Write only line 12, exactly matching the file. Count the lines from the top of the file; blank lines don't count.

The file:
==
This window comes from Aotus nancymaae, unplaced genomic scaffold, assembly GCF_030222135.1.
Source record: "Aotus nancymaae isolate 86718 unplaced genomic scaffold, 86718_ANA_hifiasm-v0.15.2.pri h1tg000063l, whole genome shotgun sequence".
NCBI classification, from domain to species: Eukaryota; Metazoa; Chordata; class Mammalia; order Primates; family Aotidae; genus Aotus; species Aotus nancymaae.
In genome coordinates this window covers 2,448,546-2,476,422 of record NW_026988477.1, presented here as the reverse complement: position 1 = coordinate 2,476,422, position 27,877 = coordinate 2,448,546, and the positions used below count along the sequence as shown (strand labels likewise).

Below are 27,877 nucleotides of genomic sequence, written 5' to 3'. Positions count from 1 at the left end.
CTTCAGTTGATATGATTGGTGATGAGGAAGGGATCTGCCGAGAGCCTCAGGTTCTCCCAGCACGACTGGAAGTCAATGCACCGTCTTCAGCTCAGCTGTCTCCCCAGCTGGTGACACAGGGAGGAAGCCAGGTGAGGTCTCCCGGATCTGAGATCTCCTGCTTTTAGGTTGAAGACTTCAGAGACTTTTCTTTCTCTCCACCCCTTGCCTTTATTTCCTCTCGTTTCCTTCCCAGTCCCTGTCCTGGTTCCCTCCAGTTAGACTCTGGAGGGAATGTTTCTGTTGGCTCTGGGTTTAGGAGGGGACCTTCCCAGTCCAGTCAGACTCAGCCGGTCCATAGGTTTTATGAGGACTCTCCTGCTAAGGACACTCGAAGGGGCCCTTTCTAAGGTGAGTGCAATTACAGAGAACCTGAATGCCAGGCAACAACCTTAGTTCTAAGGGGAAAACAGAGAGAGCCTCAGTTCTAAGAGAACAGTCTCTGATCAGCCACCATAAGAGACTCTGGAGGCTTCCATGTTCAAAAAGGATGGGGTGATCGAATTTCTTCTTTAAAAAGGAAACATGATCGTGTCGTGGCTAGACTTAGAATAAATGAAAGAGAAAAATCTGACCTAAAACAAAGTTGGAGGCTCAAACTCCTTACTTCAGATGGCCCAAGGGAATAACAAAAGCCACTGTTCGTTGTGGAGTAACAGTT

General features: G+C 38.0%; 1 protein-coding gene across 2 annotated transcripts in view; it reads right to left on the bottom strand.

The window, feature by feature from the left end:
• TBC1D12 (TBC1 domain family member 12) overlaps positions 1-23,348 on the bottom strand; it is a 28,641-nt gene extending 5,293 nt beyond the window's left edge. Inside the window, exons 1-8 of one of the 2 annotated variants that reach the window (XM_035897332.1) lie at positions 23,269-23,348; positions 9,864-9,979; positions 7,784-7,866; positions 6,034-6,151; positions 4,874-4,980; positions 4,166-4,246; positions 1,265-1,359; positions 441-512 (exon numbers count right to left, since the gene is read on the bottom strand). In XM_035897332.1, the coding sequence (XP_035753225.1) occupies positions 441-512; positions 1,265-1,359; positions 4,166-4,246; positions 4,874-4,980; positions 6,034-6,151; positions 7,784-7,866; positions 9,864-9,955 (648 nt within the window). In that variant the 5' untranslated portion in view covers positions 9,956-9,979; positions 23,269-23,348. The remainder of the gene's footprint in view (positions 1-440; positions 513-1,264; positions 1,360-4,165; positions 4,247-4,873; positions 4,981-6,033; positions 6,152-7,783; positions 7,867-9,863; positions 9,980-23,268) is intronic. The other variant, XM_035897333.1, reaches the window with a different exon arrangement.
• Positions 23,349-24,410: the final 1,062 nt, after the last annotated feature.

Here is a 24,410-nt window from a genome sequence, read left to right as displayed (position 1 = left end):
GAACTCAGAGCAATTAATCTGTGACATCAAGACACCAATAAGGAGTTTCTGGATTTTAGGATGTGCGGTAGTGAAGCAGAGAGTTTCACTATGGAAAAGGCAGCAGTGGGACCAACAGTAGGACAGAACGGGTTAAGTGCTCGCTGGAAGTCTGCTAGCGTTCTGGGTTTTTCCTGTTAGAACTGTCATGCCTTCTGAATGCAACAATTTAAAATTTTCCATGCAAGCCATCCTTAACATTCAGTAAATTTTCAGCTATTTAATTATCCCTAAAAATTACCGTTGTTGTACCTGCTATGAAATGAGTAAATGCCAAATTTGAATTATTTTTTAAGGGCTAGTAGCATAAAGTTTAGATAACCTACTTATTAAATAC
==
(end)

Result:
GAACTCAGAGCAATTAATCTGTGACATCAAGACACCAATAAGGAGTTTCTGGATTTTAGGATGTGCGGTAGTGAAGCAGAGAGTTTCACTATGGAAAAGGCAGCAGTGGGACCAACAGTAGGACAGAACGGGTTAAGTGCTCGCTGGAAGTCTGCTAGCGTTCTGGGTTTTTCCTGTTAGAACTGTCATGCCTTCTGAATGCAACAATTTAAAATTTTCCATGCAAGCCATCCTTAACATTCAGTAAATTTTCAGCTATTTAATTATCCCTAAAAATTACCGTTGTTGTACCTGCTATGAAATGAGTAAATGCCAAATTTGAATTATTTTTTAAGGGCTAGTAGCATAAAGTTTAGATAACCTACTTATTAAATAC